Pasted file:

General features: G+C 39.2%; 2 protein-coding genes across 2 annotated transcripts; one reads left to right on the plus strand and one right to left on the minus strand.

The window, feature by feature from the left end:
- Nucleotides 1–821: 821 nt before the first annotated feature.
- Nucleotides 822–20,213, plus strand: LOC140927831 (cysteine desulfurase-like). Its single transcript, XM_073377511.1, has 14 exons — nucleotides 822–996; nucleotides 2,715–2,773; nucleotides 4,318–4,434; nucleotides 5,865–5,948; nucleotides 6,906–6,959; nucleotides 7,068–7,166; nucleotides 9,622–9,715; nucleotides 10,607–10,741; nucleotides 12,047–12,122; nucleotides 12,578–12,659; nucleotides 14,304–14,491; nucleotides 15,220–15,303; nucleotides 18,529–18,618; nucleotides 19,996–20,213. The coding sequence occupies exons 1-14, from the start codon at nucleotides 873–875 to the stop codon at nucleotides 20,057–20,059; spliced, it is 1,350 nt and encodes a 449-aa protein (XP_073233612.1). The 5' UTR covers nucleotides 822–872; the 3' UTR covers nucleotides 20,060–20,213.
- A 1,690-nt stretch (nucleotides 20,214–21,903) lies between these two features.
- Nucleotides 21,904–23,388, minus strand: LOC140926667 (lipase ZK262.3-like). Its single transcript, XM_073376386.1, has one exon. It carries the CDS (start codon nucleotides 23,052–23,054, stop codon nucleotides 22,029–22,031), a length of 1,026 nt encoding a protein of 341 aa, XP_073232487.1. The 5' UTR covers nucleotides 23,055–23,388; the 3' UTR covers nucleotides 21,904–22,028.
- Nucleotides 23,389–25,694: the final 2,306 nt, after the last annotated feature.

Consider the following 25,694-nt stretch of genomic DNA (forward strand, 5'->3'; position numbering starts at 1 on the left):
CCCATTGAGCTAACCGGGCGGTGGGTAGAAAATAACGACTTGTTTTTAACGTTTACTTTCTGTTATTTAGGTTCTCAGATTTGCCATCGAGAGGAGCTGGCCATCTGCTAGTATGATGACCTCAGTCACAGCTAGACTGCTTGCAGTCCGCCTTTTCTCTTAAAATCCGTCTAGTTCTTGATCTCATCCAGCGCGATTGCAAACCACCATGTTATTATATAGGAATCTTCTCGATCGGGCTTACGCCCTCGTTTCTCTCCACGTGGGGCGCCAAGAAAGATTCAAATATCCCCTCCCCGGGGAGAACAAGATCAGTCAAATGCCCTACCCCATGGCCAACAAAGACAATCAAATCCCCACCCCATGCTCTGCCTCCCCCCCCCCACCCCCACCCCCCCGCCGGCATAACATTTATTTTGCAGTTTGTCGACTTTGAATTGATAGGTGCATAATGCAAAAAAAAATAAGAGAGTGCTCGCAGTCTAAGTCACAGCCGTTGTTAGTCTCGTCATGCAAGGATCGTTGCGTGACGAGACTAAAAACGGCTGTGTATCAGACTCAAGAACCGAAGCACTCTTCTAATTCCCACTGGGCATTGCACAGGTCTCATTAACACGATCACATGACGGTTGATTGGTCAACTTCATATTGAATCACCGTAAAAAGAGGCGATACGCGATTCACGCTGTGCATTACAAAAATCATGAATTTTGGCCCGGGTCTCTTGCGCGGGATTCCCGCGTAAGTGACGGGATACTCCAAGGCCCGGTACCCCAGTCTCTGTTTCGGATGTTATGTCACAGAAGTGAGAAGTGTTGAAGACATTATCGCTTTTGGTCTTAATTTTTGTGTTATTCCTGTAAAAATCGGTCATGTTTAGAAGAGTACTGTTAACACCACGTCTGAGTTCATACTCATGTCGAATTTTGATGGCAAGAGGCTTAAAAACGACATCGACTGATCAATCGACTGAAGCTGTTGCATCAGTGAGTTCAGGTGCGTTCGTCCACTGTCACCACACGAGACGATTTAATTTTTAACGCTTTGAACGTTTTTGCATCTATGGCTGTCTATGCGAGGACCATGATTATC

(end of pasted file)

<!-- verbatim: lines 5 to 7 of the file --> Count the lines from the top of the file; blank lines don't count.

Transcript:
- A 1,690-nt stretch (nucleotides 20,214–21,903) lies between these two features.
- Nucleotides 21,904–23,388, minus strand: LOC140926667 (lipase ZK262.3-like). Its single transcript, XM_073376386.1, has one exon. It carries the CDS (start codon nucleotides 23,052–23,054, stop codon nucleotides 22,029–22,031), a length of 1,026 nt encoding a protein of 341 aa, XP_073232487.1. The 5' UTR covers nucleotides 23,055–23,388; the 3' UTR covers nucleotides 21,904–22,028.
- Nucleotides 23,389–25,694: the final 2,306 nt, after the last annotated feature.